Karen Cho is the first ever to capture a genuine smile out of me; that’s how much her documentary tour-de-force BIG FIGHT IN LITTLE CHINATOWN means to me. Now that it’s having its theatrical run, you have no excuse. I don’t care how “m’thso buzy” you are, how hot your date is and your fear that you two have to use your brains/empathy, or how self-involved you are in your own post-modern struggle for hubristic validation. If you have a modicum of belief in society beyond yourself, you will see this film or send someone else in your place. Also Happy Lantern Festival.
[This aggro promotion is neither sponsored nor sanctioned by the production of BIG FIGHT IN LITTLE CHINATOWN or its affiliates]
FEB 3 @ 18h00 – with director in attendance
FEB 5 @ 16h00
FEB 12 @ 13h30 – with director in attendance
FEB 18 @ 18h30
FEB 3 @ 17h00
FEB 4 @ 20h20 – with director in attendance
FEB 5 @ 18h30
FEB 5 @ 14h00
FEB 8 @ 16h30
FEB 9 @ 20h15 – with director in attendance
Cinéma du Musée
FEB 3 @ 17h20
FEB 4 @ 14h30 – with director in attendance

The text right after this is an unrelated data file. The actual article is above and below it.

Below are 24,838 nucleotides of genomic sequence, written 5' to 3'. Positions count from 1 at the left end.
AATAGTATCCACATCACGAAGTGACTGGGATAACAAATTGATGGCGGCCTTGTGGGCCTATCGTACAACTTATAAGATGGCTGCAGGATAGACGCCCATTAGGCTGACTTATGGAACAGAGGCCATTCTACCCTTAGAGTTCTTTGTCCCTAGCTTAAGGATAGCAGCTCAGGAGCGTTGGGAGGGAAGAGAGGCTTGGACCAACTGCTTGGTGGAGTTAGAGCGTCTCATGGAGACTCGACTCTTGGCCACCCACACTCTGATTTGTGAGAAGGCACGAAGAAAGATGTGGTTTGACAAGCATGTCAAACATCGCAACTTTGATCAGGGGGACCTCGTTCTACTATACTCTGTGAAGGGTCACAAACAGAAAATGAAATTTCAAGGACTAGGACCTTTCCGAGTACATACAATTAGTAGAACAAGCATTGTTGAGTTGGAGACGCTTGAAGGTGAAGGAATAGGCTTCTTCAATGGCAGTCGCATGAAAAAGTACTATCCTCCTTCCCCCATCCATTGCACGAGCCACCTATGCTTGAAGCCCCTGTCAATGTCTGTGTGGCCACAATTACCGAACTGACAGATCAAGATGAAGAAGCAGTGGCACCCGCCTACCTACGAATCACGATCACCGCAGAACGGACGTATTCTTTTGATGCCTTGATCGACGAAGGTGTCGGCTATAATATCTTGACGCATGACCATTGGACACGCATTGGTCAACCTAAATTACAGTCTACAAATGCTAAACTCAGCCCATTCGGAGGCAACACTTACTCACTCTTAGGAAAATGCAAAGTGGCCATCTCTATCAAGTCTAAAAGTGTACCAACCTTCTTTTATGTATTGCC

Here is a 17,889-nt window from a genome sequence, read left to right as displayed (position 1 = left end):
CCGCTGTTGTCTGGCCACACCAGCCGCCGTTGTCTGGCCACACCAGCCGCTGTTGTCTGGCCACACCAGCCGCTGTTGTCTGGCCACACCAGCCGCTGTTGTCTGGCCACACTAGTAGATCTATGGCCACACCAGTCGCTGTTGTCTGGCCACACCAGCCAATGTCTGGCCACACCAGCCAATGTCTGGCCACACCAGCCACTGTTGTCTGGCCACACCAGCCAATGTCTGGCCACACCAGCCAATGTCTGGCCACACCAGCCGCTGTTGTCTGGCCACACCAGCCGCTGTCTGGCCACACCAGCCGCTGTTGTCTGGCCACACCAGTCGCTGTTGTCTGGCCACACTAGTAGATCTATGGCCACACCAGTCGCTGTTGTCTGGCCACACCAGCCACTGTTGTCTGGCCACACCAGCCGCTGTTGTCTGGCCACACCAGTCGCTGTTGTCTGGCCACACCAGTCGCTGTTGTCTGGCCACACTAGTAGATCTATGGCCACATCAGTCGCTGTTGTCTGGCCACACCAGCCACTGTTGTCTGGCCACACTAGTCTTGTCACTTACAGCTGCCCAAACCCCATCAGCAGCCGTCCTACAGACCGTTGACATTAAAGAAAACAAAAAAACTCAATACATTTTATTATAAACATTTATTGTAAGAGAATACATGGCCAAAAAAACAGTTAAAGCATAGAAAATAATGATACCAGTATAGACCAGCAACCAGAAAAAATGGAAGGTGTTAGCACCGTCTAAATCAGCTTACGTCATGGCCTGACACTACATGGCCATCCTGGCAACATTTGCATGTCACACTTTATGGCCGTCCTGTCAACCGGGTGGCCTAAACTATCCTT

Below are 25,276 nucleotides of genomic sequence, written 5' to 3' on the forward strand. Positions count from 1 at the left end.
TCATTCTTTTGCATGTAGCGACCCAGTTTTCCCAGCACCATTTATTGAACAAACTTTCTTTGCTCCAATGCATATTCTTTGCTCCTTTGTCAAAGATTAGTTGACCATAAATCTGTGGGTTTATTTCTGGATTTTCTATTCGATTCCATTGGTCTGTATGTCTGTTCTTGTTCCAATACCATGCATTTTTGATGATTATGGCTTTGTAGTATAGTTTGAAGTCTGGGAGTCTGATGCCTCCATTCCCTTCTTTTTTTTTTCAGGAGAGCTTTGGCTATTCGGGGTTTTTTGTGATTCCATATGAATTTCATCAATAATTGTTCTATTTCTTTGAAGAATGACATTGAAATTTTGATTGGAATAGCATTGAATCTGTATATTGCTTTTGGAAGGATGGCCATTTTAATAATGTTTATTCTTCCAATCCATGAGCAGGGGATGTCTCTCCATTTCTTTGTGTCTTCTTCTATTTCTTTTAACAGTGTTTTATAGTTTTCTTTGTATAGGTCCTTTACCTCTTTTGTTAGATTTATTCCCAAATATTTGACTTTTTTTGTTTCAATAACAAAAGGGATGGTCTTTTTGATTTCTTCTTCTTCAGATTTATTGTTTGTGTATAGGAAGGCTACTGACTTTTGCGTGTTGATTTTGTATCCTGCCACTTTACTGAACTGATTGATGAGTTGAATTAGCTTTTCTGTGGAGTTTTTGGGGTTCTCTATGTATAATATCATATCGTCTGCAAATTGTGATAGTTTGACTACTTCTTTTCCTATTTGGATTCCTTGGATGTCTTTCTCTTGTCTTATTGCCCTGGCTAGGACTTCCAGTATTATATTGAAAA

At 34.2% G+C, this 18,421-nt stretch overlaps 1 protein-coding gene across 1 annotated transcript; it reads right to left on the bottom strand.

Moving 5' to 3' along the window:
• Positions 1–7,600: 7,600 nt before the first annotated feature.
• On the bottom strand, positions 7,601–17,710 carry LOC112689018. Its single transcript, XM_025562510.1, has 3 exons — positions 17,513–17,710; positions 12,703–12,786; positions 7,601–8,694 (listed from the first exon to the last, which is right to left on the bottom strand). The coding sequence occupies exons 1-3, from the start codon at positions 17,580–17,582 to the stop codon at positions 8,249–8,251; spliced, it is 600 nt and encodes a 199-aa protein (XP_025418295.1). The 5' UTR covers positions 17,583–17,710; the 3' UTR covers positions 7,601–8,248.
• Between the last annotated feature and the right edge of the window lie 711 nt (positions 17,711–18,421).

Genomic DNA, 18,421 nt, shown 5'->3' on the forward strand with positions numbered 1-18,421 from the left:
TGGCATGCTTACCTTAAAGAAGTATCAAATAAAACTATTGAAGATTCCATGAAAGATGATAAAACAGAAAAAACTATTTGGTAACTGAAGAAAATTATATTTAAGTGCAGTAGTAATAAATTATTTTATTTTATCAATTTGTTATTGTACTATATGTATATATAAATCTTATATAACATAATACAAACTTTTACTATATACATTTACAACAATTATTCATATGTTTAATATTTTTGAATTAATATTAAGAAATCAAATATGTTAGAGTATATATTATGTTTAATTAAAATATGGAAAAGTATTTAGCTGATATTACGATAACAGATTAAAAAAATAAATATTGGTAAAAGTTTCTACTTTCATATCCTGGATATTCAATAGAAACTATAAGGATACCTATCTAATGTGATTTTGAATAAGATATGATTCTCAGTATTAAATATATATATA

FEB 5 @ 12h00
FEB 6 @ 17h00
FEB 7 @ 11h45
FEB 9 @ 14h30
I’d been trying to think of how to best honor Karen Cho’s profoundly of-the-moment documentary masterpiece. Sure I’m cool enough to be Karen’s friend, but all you have to do is search it and you’ll see how essential her work is to the Chinese-North American community.
While I might not be smart enough to contribute to the reviews praising this film’s discourse, I do understand how Big Fight in Little Chinatown operates beyond its educational power. For the Chinatown communities—their residents, merchants, patrons, friends and family—it is an experience in collective healing, as well as a bridge-strengthener with the communities’ allies.
From the first generation immigrants to the youth at present, whether fighting racism and/or gentrification—Big Fight in Little Chinatown affirms the historically-everlasting battle that our marginalized people have endured. We are linked by that endured trauma, and the sacrifice and loss resulted throughout.
But we are just as much linked by our defiance to exist, and by the celebration and nurturing of our culture and shared values.
And in exploring the present continued fight—this film is about the bonds we all share, regardless at which point any of us came together, or reunited. And so even a noob volunteer like I feels in on that fight—amongst my sheroes and heroes, immortalized.
One thought on “Big Fight in Little Chinatown [dir. Karen Cho]”
Bel hommage au film de Karen Cho
LikeLiked by 1 person